Following the January update, Members of the local community who attended the University’s Public Information Event held on 15th June expressed interest in the progress of the ‘Our Shared future’ initiative.
I asked colleagues who are leading three of the projects for an update;
Dr Leda Blackwood and Ms Fran Baber - Understanding Food Insecurity in B&NES
Commissioned by Bath and North East Somerset (B&NES) Council, the University of Bath has conducted research examining food insecurity across the B&NES region.
Rising living costs, low wages and unstable jobs are driving food insecurity. The fresh, healthy, organic food which is most valued by community members, is also the most unaffordable. This image used above (from the UoB Images of Research) reflects the same product in contrasting forms. Freshly-picked carrots represent the food community members want – organic, locally grown, sustainable, and healthy. However, plastic-packaged carrots, transported for miles and subsequently reduced in price due to supermarket surplus, represent the only ‘affordable’ option for many. When people experience food insecurity, the empowering reward of growing and eating their own healthy food feels unachievable. Some have no choice but to ask for food from a welfare system that demands ‘proof’ of their desperation before providing help. This process feels humiliating and stigmatising. Our research will inform B&NES Council’s new ‘Food Equity Action Plan’, which aims to improve access to good, affordable food for everyone. We are also currently developing materials to engage with different audiences (e.g., policy makers, front-line support workers; people experiencing food insecurity; and community members). We have also applied for funding to focus specifically on older people. This is a group who are not accessing food support services, yet we know many will be struggling financially.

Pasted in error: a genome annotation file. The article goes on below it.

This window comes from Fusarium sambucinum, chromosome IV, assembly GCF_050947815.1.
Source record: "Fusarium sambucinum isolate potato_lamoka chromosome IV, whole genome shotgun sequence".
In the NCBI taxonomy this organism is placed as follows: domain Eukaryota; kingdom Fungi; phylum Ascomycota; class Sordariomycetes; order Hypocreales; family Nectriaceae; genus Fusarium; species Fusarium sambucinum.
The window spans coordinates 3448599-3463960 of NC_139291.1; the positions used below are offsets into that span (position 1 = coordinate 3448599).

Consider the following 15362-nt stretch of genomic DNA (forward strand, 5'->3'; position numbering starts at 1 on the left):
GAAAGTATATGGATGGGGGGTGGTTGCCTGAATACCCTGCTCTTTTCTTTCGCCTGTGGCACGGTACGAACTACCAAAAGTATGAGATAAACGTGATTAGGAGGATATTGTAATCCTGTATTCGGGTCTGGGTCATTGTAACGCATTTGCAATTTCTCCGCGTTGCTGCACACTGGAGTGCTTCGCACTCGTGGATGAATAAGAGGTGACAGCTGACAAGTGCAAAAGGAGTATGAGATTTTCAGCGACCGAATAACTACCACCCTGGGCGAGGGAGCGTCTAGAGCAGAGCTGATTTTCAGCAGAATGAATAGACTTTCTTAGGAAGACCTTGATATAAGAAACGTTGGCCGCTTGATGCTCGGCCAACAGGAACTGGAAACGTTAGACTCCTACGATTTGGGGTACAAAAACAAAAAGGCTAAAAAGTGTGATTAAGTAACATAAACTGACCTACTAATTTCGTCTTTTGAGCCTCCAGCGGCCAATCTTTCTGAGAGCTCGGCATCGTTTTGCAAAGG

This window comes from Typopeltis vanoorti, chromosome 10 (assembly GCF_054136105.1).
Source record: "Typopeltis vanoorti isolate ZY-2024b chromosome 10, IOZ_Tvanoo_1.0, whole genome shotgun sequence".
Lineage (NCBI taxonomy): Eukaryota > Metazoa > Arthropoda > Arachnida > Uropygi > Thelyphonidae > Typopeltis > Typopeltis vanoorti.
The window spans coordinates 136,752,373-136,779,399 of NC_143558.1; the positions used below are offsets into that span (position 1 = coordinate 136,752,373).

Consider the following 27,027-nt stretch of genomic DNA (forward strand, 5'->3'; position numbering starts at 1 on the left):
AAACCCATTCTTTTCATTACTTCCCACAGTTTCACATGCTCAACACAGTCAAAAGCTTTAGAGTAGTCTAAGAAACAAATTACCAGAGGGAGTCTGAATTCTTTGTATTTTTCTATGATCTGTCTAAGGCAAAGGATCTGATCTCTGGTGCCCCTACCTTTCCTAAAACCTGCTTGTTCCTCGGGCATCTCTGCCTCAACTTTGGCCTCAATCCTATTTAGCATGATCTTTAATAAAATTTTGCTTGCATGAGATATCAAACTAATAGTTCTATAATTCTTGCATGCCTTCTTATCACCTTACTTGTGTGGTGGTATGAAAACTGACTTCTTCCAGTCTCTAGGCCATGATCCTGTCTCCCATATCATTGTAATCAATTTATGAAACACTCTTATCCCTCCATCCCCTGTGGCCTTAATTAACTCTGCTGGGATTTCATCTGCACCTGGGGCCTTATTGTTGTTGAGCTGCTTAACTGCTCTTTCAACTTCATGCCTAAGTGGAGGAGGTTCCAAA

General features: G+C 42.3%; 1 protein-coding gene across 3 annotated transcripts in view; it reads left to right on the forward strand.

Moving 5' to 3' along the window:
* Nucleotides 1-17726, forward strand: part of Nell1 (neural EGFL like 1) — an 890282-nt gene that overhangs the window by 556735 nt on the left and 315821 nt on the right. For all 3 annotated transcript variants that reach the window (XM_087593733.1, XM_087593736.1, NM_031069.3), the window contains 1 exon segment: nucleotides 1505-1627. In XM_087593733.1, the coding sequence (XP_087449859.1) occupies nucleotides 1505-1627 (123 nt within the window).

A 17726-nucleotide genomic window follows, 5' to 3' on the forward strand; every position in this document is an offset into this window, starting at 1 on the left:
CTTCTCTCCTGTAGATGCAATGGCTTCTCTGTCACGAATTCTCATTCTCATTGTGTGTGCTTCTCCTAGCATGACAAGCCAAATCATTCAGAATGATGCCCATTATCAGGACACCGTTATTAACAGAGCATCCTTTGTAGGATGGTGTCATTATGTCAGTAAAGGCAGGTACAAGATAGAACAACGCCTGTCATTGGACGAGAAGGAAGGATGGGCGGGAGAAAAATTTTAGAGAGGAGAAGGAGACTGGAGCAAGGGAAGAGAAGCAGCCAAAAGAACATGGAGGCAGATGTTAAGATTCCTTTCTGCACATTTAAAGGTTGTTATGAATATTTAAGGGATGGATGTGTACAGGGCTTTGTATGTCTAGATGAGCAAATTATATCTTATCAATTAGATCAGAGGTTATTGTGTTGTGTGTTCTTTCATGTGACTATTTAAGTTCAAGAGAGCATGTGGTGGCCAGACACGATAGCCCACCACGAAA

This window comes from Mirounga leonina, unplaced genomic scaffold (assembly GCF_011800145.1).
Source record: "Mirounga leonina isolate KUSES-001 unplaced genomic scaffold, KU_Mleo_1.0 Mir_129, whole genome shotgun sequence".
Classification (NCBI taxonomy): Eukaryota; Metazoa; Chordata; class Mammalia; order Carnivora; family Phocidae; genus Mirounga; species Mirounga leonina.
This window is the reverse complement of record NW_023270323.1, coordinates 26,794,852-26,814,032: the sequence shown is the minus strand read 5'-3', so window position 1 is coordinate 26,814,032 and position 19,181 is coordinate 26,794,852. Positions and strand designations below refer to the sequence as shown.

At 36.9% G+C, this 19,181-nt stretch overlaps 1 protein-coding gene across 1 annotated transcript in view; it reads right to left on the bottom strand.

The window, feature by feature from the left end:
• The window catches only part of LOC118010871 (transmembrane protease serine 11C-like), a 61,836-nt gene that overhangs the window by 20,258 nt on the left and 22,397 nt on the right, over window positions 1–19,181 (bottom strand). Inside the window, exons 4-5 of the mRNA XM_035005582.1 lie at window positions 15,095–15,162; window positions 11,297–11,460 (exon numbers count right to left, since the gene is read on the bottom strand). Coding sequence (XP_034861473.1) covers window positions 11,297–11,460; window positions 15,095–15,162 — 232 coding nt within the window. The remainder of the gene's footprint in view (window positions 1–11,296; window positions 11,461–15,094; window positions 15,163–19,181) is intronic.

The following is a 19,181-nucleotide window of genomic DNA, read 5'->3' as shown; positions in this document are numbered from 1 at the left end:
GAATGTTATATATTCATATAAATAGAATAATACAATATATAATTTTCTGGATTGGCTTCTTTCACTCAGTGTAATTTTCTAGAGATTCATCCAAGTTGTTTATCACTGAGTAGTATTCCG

Dr Paul Shepherd - Digital twin work
The University of Bath has been working on a research project with The Roman Baths to create a “Digital Twin” infrastructure, a computer model for simulation and prediction that they can use as the basis for ongoing research collaboration in the field of evidence-based policy-making, a key goal of the “Our Shared Future” initiative. Thanks to financial support from Research England, the team have placed wireless sensors around the ancient monument and museum, which report things like temperature and humidity back to a central database and are correlating the readings against measures of how people move through the monument and museum. They hope to be able to use the data to help conserve and protect this historic monument and to improve the visitor experience, with the potential for other parts of Bath and North East Somerset Council to benefit from this research in the longer term.
A fuller update is expected in the next few weeks.
Dr Victoria Stephenson – Decarbonising BANES Housing Stock
Work continues on understanding the nature of the change required in B&NES in terms of retrofitting the existing building stock, in readiness for reducing carbon emissions in line with government carbon reduction targets.
The most recent exploration of the Energy Performance Certificate database has focussed on exploring routes to articulating inclusive models for supporting retrofit across all B&NES properties, and thus all resident contexts.
Cost modelling of retrofit options, along with updating of carbon saving models within new assessment procedures aligned with moves to low-carbon heating solutions, are being studied across the economic demographics that underpin the communities in B&NES, to better understand ask on local householders.
Dr Stephenson highlighted these two articles to illustrate the work that she and her team are working on.